The failed promises of exporting American-style capitalism

How do you define the economic, political, and cultural system named capitalism that organizes the world? A system contested and imposed through media, policies, laws, and forgeries of memory.and meaning.

Consider, as mentioned in a previous post, "capitalism is a political and cultural system; it is domestic and foreign policy; it is a historical narrative, an origin story, and a social system that makes a profit from war, labor exploitation, and extraction while claiming to fight for peace, equality, and sustainability. Capitalism is a way of thinking, feeling, dreaming, categorizing, and organizing life."

A new book by Ethan B. Kapstein, Exporting Capitalism: Private Enterprise and US Foreign Policy, is a comprehensive history of America's attempts to promote international development by exporting private enterprise, a story marked by frequent failure and occasional success.

Foreign aid is a primary tool of United States foreign policy, but direct financial support and ventures like the Peace Corps constitute just a sliver of the American global development pie. Since the 1940s, the United States has relied on the private sector to carry out its ambitions in the developing world. This is the first full account of what has worked and, more often, what has failed in efforts to export American-style capitalism.

Kapstein draws on archival sources and his wide-ranging experience in international development to provide penetrating case studies from Latin America and East Asia to the former Soviet Union, Afghanistan, and Iraq. After World War II, the Truman and Eisenhower administrations urged U.S. companies to expand across the developing world. The Cold War made exporting capitalism more important than ever, even if that meant overthrowing foreign governments. The fall of the Soviet Union brought new opportunities as the United States promoted privatization and the bankrolling of local oligarchs. Following the invasions of Afghanistan and Iraq, the United States believed it had blank slates for building these economies, but ongoing conflict eroded such hopes."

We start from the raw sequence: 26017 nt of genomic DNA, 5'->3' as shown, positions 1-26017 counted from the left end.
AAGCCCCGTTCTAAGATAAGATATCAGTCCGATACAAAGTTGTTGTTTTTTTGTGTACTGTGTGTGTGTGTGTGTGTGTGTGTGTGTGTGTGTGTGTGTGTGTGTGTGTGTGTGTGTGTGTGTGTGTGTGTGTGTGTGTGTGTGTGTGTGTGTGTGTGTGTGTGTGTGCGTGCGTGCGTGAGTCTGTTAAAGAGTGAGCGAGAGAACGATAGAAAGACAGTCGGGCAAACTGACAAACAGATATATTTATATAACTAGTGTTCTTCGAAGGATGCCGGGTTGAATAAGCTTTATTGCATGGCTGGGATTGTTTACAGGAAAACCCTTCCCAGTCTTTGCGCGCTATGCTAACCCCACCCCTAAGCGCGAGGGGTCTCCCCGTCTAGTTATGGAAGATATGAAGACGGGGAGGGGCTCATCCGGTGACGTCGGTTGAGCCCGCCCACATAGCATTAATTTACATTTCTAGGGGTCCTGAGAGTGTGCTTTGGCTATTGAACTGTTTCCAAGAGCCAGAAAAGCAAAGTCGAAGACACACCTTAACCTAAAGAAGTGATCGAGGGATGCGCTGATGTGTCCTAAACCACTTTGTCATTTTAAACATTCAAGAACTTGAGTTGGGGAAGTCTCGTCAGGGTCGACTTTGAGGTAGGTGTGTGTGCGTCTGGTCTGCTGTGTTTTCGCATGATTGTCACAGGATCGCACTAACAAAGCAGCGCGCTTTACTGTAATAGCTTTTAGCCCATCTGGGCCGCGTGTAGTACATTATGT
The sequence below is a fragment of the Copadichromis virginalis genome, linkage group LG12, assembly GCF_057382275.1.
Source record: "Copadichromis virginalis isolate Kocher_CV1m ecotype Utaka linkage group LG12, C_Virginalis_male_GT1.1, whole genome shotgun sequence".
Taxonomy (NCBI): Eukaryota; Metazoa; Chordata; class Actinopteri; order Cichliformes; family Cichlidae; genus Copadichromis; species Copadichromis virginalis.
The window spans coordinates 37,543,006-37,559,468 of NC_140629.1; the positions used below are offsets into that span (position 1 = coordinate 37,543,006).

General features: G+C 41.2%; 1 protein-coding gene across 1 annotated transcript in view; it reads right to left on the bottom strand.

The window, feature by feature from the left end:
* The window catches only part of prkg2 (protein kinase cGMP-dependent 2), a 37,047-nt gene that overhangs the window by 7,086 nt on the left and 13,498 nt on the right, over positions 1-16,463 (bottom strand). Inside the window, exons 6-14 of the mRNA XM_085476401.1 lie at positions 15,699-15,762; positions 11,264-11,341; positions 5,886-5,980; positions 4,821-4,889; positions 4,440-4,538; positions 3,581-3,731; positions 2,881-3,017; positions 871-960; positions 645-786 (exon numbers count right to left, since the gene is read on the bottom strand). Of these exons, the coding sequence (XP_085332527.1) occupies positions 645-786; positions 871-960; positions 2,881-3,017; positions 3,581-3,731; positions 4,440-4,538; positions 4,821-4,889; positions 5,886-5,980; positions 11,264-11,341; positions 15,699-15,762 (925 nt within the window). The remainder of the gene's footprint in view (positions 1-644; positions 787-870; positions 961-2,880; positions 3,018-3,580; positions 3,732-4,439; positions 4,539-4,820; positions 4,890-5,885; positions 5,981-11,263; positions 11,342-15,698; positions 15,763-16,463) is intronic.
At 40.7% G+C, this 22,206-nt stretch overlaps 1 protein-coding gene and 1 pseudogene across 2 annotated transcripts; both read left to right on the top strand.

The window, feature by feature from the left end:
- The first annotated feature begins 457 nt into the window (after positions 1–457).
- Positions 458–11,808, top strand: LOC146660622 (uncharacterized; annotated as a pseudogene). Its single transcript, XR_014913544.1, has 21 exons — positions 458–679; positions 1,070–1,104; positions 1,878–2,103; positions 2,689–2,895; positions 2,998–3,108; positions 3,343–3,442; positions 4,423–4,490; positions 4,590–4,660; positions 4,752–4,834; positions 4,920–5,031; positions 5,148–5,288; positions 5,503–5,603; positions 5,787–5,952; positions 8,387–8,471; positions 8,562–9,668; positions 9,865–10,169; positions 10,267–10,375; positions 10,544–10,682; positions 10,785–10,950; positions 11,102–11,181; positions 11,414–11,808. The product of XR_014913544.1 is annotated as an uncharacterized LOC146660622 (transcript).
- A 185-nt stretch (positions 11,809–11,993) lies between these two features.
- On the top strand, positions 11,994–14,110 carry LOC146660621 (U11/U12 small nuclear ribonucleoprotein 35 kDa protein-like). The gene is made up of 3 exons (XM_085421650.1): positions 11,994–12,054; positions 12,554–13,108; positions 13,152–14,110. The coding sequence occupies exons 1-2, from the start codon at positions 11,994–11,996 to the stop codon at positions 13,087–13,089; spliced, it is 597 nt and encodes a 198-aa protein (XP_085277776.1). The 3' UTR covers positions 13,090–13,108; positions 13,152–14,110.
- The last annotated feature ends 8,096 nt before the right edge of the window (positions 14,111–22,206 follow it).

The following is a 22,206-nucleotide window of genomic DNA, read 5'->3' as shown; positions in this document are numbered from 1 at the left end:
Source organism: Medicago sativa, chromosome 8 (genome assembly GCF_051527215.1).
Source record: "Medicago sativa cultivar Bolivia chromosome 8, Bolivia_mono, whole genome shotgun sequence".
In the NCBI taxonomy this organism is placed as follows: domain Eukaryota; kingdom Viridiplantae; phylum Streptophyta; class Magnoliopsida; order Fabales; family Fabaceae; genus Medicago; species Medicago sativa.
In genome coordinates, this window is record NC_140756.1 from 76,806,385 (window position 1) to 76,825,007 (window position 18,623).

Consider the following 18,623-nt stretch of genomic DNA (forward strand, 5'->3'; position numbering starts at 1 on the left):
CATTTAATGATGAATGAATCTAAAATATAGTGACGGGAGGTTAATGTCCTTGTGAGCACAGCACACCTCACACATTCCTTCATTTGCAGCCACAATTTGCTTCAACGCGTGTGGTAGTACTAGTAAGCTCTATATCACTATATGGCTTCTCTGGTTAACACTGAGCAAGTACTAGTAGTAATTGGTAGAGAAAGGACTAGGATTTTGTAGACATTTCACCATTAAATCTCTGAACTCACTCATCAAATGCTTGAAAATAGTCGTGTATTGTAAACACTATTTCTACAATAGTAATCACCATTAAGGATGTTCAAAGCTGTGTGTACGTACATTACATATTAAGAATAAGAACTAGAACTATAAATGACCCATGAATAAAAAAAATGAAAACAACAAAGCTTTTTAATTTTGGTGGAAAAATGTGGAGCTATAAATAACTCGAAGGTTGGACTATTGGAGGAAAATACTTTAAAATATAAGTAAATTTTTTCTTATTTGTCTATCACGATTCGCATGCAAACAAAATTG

While the historical reckoning that this book provides engages with foreign policy and capitalism as a tool of imperialism, it fails to recognize that the first "foreign policy" was the genocidal politics of extermination toward Native American nations. In 1763, King George III signed the Royal Proclamation Act, guidelines for European settlement that recognized the sovereignty of Indigenous nations, entering into treaty negotiations and recognition of the rights to self-determination. This was anathema to colonists who believed they had a diving right to the land, and dominion over the plants, animals, and other beasts. This is one of the reasons that the landowners and slaveowners rebelled, to continuing working the stolen land with kidnapped enslaved labor, the freedom to exploit, plunder, and accumulate as a group of individuals that believed in the Englightenmenet — for (some) Europeans only.